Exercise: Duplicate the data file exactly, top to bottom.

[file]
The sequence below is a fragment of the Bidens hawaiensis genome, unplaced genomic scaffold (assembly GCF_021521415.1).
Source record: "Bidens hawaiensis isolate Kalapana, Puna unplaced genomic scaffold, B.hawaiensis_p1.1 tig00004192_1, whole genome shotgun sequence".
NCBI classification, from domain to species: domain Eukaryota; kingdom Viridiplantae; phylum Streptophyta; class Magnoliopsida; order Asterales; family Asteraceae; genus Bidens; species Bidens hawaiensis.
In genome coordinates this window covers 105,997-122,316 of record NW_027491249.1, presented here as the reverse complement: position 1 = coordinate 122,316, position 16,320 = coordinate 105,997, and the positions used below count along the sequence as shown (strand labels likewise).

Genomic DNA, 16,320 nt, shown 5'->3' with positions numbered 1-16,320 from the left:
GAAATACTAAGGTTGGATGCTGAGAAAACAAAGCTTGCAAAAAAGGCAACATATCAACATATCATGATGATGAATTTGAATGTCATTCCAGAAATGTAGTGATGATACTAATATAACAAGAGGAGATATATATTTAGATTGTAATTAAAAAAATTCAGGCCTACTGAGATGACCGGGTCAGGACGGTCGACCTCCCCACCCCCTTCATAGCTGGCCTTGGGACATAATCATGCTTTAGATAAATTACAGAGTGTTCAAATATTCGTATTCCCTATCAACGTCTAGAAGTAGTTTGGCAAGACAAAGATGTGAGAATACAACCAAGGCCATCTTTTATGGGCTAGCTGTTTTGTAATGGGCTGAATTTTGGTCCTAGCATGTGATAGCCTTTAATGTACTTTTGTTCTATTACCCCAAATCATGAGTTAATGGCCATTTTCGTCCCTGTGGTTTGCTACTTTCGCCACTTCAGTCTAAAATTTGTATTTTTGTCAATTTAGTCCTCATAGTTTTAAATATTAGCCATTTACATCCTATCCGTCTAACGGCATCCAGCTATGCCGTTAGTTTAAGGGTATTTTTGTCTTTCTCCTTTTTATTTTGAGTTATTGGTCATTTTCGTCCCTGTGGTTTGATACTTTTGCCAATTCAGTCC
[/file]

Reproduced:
The sequence below is a fragment of the Bidens hawaiensis genome, unplaced genomic scaffold (assembly GCF_021521415.1).
Source record: "Bidens hawaiensis isolate Kalapana, Puna unplaced genomic scaffold, B.hawaiensis_p1.1 tig00004192_1, whole genome shotgun sequence".
NCBI classification, from domain to species: domain Eukaryota; kingdom Viridiplantae; phylum Streptophyta; class Magnoliopsida; order Asterales; family Asteraceae; genus Bidens; species Bidens hawaiensis.
In genome coordinates this window covers 105,997-122,316 of record NW_027491249.1, presented here as the reverse complement: position 1 = coordinate 122,316, position 16,320 = coordinate 105,997, and the positions used below count along the sequence as shown (strand labels likewise).

Genomic DNA, 16,320 nt, shown 5'->3' with positions numbered 1-16,320 from the left:
GAAATACTAAGGTTGGATGCTGAGAAAACAAAGCTTGCAAAAAAGGCAACATATCAACATATCATGATGATGAATTTGAATGTCATTCCAGAAATGTAGTGATGATACTAATATAACAAGAGGAGATATATATTTAGATTGTAATTAAAAAAATTCAGGCCTACTGAGATGACCGGGTCAGGACGGTCGACCTCCCCACCCCCTTCATAGCTGGCCTTGGGACATAATCATGCTTTAGATAAATTACAGAGTGTTCAAATATTCGTATTCCCTATCAACGTCTAGAAGTAGTTTGGCAAGACAAAGATGTGAGAATACAACCAAGGCCATCTTTTATGGGCTAGCTGTTTTGTAATGGGCTGAATTTTGGTCCTAGCATGTGATAGCCTTTAATGTACTTTTGTTCTATTACCCCAAATCATGAGTTAATGGCCATTTTCGTCCCTGTGGTTTGCTACTTTCGCCACTTCAGTCTAAAATTTGTATTTTTGTCAATTTAGTCCTCATAGTTTTAAATATTAGCCATTTACATCCTATCCGTCTAACGGCATCCAGCTATGCCGTTAGTTTAAGGGTATTTTTGTCTTTCTCCTTTTTATTTTGAGTTATTGGTCATTTTCGTCCCTGTGGTTTGATACTTTTGCCAATTCAGTCC